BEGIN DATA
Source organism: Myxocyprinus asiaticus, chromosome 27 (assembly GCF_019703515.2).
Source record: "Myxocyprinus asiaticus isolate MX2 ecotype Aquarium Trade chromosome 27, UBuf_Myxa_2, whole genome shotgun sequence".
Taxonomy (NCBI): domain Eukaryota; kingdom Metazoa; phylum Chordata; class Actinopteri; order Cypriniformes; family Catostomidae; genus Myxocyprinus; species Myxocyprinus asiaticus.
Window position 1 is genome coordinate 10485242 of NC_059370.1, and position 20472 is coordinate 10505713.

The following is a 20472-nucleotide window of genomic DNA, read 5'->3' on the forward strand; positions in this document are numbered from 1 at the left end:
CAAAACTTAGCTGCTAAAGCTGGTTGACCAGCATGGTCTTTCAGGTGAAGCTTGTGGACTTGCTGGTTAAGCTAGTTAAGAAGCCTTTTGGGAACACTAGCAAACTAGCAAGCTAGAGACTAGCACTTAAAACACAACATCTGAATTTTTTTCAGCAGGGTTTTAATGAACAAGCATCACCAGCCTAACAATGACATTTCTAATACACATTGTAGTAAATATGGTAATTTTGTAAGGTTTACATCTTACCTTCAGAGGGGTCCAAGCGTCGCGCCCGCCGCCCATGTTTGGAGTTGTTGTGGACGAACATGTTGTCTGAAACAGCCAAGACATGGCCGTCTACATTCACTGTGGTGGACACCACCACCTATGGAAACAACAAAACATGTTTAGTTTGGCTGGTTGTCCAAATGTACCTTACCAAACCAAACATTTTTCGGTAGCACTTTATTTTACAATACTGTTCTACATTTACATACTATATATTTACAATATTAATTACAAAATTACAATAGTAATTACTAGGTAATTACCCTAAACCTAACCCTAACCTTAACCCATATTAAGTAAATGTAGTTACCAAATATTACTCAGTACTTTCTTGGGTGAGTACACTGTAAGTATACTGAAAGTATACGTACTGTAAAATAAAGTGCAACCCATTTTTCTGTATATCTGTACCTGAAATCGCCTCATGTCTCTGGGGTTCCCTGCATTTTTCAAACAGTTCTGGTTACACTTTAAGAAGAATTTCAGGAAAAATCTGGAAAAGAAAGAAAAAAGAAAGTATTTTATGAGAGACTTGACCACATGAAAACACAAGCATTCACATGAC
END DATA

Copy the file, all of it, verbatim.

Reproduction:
Source organism: Myxocyprinus asiaticus, chromosome 27 (assembly GCF_019703515.2).
Source record: "Myxocyprinus asiaticus isolate MX2 ecotype Aquarium Trade chromosome 27, UBuf_Myxa_2, whole genome shotgun sequence".
Taxonomy (NCBI): domain Eukaryota; kingdom Metazoa; phylum Chordata; class Actinopteri; order Cypriniformes; family Catostomidae; genus Myxocyprinus; species Myxocyprinus asiaticus.
Window position 1 is genome coordinate 10485242 of NC_059370.1, and position 20472 is coordinate 10505713.

The following is a 20472-nucleotide window of genomic DNA, read 5'->3' on the forward strand; positions in this document are numbered from 1 at the left end:
CAAAACTTAGCTGCTAAAGCTGGTTGACCAGCATGGTCTTTCAGGTGAAGCTTGTGGACTTGCTGGTTAAGCTAGTTAAGAAGCCTTTTGGGAACACTAGCAAACTAGCAAGCTAGAGACTAGCACTTAAAACACAACATCTGAATTTTTTTCAGCAGGGTTTTAATGAACAAGCATCACCAGCCTAACAATGACATTTCTAATACACATTGTAGTAAATATGGTAATTTTGTAAGGTTTACATCTTACCTTCAGAGGGGTCCAAGCGTCGCGCCCGCCGCCCATGTTTGGAGTTGTTGTGGACGAACATGTTGTCTGAAACAGCCAAGACATGGCCGTCTACATTCACTGTGGTGGACACCACCACCTATGGAAACAACAAAACATGTTTAGTTTGGCTGGTTGTCCAAATGTACCTTACCAAACCAAACATTTTTCGGTAGCACTTTATTTTACAATACTGTTCTACATTTACATACTATATATTTACAATATTAATTACAAAATTACAATAGTAATTACTAGGTAATTACCCTAAACCTAACCCTAACCTTAACCCATATTAAGTAAATGTAGTTACCAAATATTACTCAGTACTTTCTTGGGTGAGTACACTGTAAGTATACTGAAAGTATACGTACTGTAAAATAAAGTGCAACCCATTTTTCTGTATATCTGTACCTGAAATCGCCTCATGTCTCTGGGGTTCCCTGCATTTTTCAAACAGTTCTGGTTACACTTTAAGAAGAATTTCAGGAAAAATCTGGAAAAGAAAGAAAAAAGAAAGTATTTTATGAGAGACTTGACCACATGAAAACACAAGCATTCACATGAC